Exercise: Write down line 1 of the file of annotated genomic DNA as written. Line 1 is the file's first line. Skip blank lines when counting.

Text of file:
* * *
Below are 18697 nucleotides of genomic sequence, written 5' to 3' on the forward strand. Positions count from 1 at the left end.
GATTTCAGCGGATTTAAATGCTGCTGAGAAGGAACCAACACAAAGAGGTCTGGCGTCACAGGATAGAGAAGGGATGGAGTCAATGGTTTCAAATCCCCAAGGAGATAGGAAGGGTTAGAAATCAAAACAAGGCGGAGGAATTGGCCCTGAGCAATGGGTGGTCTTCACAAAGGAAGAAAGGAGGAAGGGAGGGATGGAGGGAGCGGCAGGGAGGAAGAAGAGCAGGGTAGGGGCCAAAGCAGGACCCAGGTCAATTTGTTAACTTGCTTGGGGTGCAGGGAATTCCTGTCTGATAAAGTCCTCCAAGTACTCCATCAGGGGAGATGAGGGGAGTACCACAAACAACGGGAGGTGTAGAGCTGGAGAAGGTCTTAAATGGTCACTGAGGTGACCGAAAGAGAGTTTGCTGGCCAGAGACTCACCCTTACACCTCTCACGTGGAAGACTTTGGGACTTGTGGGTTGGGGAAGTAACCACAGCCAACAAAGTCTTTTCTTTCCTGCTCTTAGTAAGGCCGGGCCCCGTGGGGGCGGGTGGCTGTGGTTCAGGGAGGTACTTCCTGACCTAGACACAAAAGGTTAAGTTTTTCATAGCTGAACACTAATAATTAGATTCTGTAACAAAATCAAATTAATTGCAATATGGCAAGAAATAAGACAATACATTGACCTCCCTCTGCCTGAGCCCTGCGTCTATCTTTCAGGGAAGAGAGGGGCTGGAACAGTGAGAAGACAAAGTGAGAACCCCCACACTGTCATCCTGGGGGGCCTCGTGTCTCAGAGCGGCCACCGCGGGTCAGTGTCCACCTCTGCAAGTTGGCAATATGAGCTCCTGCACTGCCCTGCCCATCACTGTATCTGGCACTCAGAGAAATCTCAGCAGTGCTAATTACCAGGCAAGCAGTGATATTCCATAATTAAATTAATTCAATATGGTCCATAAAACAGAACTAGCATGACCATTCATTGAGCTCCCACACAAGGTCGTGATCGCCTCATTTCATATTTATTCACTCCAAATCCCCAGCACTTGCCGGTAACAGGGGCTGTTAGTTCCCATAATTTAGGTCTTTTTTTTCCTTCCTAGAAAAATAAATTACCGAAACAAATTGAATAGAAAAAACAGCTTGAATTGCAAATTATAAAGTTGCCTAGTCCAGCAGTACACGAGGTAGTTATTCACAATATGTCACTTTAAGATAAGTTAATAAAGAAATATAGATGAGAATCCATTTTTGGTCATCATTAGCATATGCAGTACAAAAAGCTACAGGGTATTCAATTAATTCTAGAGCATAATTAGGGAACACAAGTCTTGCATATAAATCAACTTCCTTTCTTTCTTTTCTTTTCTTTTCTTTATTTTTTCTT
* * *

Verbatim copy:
Below are 18697 nucleotides of genomic sequence, written 5' to 3' on the forward strand. Positions count from 1 at the left end.